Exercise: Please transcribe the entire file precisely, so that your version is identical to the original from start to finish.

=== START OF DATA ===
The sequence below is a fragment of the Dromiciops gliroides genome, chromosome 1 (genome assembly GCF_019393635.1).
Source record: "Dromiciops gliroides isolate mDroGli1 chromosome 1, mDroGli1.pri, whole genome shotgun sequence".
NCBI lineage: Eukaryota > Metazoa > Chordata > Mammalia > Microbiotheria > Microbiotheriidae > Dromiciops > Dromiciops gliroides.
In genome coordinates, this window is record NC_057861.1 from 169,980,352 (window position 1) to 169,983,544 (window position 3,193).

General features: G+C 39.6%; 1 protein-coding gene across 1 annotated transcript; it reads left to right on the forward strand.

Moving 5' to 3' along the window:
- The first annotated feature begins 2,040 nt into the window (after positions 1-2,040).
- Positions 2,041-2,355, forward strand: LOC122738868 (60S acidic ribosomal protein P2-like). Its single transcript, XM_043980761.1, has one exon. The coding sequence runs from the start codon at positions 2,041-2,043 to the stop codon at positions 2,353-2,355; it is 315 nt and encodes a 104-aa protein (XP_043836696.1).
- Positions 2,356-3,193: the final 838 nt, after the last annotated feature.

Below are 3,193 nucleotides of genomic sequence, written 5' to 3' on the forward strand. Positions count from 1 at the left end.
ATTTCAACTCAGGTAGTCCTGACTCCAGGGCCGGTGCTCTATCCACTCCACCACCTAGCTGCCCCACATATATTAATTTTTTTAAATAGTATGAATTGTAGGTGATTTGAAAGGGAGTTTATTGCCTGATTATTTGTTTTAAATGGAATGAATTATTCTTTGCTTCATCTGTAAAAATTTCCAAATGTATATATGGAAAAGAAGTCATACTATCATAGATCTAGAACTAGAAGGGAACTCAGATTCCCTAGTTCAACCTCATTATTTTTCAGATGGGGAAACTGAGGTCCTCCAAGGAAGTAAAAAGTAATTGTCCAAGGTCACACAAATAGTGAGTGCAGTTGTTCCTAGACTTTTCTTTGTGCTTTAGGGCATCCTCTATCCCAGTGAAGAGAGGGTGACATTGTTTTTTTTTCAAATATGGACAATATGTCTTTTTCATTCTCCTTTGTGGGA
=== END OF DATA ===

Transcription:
The sequence below is a fragment of the Dromiciops gliroides genome, chromosome 1 (genome assembly GCF_019393635.1).
Source record: "Dromiciops gliroides isolate mDroGli1 chromosome 1, mDroGli1.pri, whole genome shotgun sequence".
NCBI lineage: Eukaryota > Metazoa > Chordata > Mammalia > Microbiotheria > Microbiotheriidae > Dromiciops > Dromiciops gliroides.
In genome coordinates, this window is record NC_057861.1 from 169,980,352 (window position 1) to 169,983,544 (window position 3,193).

General features: G+C 39.6%; 1 protein-coding gene across 1 annotated transcript; it reads left to right on the forward strand.

Moving 5' to 3' along the window:
- The first annotated feature begins 2,040 nt into the window (after positions 1-2,040).
- Positions 2,041-2,355, forward strand: LOC122738868 (60S acidic ribosomal protein P2-like). Its single transcript, XM_043980761.1, has one exon. The coding sequence runs from the start codon at positions 2,041-2,043 to the stop codon at positions 2,353-2,355; it is 315 nt and encodes a 104-aa protein (XP_043836696.1).
- Positions 2,356-3,193: the final 838 nt, after the last annotated feature.

Below are 3,193 nucleotides of genomic sequence, written 5' to 3' on the forward strand. Positions count from 1 at the left end.
ATTTCAACTCAGGTAGTCCTGACTCCAGGGCCGGTGCTCTATCCACTCCACCACCTAGCTGCCCCACATATATTAATTTTTTTAAATAGTATGAATTGTAGGTGATTTGAAAGGGAGTTTATTGCCTGATTATTTGTTTTAAATGGAATGAATTATTCTTTGCTTCATCTGTAAAAATTTCCAAATGTATATATGGAAAAGAAGTCATACTATCATAGATCTAGAACTAGAAGGGAACTCAGATTCCCTAGTTCAACCTCATTATTTTTCAGATGGGGAAACTGAGGTCCTCCAAGGAAGTAAAAAGTAATTGTCCAAGGTCACACAAATAGTGAGTGCAGTTGTTCCTAGACTTTTCTTTGTGCTTTAGGGCATCCTCTATCCCAGTGAAGAGAGGGTGACATTGTTTTTTTTTCAAATATGGACAATATGTCTTTTTCATTCTCCTTTGTGGGA